Does anyone have any experience with the Katadyn Mini filter? I'm currently using the pro but would love to save some weight.
I do [raises hand].Pros: smallest, lightest pump, field cleanable, simple, sturdyCons: slow, hard to pump, uh slow, must be field cleaned often
Justin, The specs on the mini don't seem to justify saving 2-3 oz vs. the Hiker Pro. Notice that the Mini seems to only be appropriate for day hikes.
> Notice that the Mini seems to only be appropriate for day hikes.Why would you say that, James?I consider the mini to be much more appropriate for a long hike than the pro, because (a) it is rated for 10 times the water volume (even though it may take 100x as long to pump!) and (b) most importantly, it is field cleanable (which the pro is not)I'd say it is better for day hikes than the pro, because you could carry it in a pocket, if you weren't toting a pack.
Edited by Thangfish on 04/27/2009 20:26:34 MDT.
Ditto. Way too slow.Still waiting for a field serviceable, light, efficient pump filter system.
Chris, I was just quoting the info on the Katadyn website which states "ideal for travel, business trips, & day hiking. The website also states it should be used only in clear water. The Hiker Pro is also field serviceable & cleanable & indicated for use in "clear or turbid" water. I've had to pump some pretty nasty water out of what amounted to "mudpuddles" on the AT in the middle of summer drought & the Hiker Pro performs flawlessly. Also, I always hike in groups of 2-5 people & in this context the Hiker Pro is preferable for me. For solo use & cleaner water sources I could see that the Mini might be preferable given it's lighter weight & more compact size. Also, I frequently hike with Justin & was replying to his post with the knowledge of other filtering systems he has tried & what he is looking for to replace his old Pur filter. Hope all of this explains my statements.
Gotcha.I used the mini in some skank-water mud puddles too.Had to scrub the element to finish.But I thought you couldn't clean that pleated filter.What's involved in doing that?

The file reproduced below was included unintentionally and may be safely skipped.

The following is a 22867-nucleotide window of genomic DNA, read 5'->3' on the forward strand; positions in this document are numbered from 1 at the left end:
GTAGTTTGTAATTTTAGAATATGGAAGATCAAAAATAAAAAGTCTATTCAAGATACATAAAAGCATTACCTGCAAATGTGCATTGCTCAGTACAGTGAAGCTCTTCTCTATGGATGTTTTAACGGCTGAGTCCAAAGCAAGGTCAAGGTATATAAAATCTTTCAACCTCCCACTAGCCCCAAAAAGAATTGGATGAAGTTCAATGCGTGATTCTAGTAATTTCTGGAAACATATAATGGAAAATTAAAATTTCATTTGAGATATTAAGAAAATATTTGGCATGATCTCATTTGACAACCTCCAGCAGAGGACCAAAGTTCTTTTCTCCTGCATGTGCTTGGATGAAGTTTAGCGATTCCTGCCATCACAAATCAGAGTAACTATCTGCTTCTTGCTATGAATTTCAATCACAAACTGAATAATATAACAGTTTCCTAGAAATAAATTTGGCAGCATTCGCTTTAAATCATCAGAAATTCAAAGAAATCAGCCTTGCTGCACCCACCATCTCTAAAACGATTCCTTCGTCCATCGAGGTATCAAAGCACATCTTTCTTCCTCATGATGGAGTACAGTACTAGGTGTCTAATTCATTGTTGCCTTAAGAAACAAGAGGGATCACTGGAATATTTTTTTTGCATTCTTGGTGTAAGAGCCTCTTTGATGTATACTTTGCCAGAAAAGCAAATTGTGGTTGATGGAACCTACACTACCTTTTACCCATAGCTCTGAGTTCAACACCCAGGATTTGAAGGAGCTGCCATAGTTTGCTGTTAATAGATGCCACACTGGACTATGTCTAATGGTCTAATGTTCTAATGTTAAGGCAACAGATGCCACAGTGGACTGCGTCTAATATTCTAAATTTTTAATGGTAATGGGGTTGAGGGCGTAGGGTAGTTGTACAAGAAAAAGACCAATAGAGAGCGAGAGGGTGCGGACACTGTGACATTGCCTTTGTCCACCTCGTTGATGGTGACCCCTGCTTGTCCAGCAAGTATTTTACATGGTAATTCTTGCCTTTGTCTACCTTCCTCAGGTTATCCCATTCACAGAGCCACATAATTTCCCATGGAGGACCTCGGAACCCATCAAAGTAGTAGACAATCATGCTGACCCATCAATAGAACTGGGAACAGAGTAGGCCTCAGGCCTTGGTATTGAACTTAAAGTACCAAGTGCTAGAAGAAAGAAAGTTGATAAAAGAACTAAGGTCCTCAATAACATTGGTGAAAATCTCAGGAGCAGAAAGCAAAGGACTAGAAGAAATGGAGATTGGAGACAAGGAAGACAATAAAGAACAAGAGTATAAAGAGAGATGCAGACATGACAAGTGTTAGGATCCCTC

Edited by Thangfish on 04/28/2009 18:51:23 MDT.
I picked up an unused one somewhere, and I tried it out in the kitchen sink to pump some clean water into a drinking glass. It was very tiresome. I don't have that much patience. I wonder if it would take less energy to hike a mile off the trail for water than to pump a single liter of water with the little things. My recommendation is to find something else. Aren't there some folks that have modified their MSR Sweetwaters down to a considerably lighter weight?
I bought one when I first started backpacking...It was just to much work-period!!! Too much pumping and cleaning...Thank goodness for Aquamira--then use BPL mini droppers and 1oz will give you a weeks worth of clean water!
Chris, The Hiker Pro has a fine plastic mesh prefilter which wraps around the cartridge filter element & is held in place with a stretchable open mesh plastic sleeve. This prefilter is easily removed & simply rinsed (unfiltered water is fine) or it & the cartridge filter itself can be wiped with a small sponge that comes in the Hiker Pro kit. This wrap around prefilter & quick connect fittings are really the only difference between the Hiker & Hiker Pro. The cartridge filter is said to need replacement at 250 gallons or when pumping becomes difficult. Perhaps needed when I thru hike one of the big three if & when I get to retirement :)
After much deliberation I have decided to stick with what I know...The hiker pro has never failed, needed to be cleaned in the middle of pumping water or given me the "runs"...I have recently been testing the frontier filter, modified of course to a gravity feed system and it has proven to be nothing more than a novelty to show off to my non UL friends. Since many of the water sources where I backpack are nothing more than a trickle of water into a steamy black bear turd, I would rather trust the hiker pro.Thanks to everyone for the sound advice!!
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